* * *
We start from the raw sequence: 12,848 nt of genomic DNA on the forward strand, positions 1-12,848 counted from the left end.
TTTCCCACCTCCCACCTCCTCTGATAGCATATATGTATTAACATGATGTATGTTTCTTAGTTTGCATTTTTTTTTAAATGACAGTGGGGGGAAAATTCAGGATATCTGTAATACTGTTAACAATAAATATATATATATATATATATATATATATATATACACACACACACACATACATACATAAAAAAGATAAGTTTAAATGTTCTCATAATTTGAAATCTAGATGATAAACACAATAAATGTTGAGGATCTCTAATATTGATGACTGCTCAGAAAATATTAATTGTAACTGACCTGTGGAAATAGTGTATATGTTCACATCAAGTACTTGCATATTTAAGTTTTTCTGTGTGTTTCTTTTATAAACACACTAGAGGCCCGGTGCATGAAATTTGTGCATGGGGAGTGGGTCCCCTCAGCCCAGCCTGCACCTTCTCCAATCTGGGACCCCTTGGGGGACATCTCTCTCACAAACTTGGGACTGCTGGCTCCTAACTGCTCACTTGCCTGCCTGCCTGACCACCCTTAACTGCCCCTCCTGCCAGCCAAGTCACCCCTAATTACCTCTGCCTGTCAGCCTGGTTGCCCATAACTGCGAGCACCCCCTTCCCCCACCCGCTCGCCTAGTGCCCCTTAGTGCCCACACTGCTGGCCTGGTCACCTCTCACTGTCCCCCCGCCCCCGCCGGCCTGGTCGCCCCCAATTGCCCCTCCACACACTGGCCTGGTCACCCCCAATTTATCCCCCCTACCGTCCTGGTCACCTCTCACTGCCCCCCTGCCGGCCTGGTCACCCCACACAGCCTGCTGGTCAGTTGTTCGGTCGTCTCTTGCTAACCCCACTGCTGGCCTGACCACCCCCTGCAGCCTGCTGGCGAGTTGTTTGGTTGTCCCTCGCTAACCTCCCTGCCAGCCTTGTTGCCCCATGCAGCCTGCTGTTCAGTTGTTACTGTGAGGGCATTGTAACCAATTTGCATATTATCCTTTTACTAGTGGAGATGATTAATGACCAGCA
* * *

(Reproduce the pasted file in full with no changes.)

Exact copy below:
We start from the raw sequence: 12,848 nt of genomic DNA on the forward strand, positions 1-12,848 counted from the left end.
TTTCCCACCTCCCACCTCCTCTGATAGCATATATGTATTAACATGATGTATGTTTCTTAGTTTGCATTTTTTTTTAAATGACAGTGGGGGGAAAATTCAGGATATCTGTAATACTGTTAACAATAAATATATATATATATATATATATATATATATATACACACACACACACATACATACATAAAAAAGATAAGTTTAAATGTTCTCATAATTTGAAATCTAGATGATAAACACAATAAATGTTGAGGATCTCTAATATTGATGACTGCTCAGAAAATATTAATTGTAACTGACCTGTGGAAATAGTGTATATGTTCACATCAAGTACTTGCATATTTAAGTTTTTCTGTGTGTTTCTTTTATAAACACACTAGAGGCCCGGTGCATGAAATTTGTGCATGGGGAGTGGGTCCCCTCAGCCCAGCCTGCACCTTCTCCAATCTGGGACCCCTTGGGGGACATCTCTCTCACAAACTTGGGACTGCTGGCTCCTAACTGCTCACTTGCCTGCCTGCCTGACCACCCTTAACTGCCCCTCCTGCCAGCCAAGTCACCCCTAATTACCTCTGCCTGTCAGCCTGGTTGCCCATAACTGCGAGCACCCCCTTCCCCCACCCGCTCGCCTAGTGCCCCTTAGTGCCCACACTGCTGGCCTGGTCACCTCTCACTGTCCCCCCGCCCCCGCCGGCCTGGTCGCCCCCAATTGCCCCTCCACACACTGGCCTGGTCACCCCCAATTTATCCCCCCTACCGTCCTGGTCACCTCTCACTGCCCCCCTGCCGGCCTGGTCACCCCACACAGCCTGCTGGTCAGTTGTTCGGTCGTCTCTTGCTAACCCCACTGCTGGCCTGACCACCCCCTGCAGCCTGCTGGCGAGTTGTTTGGTTGTCCCTCGCTAACCTCCCTGCCAGCCTTGTTGCCCCATGCAGCCTGCTGTTCAGTTGTTACTGTGAGGGCATTGTAACCAATTTGCATATTATCCTTTTACTAGTGGAGATGATTAATGACCAGCA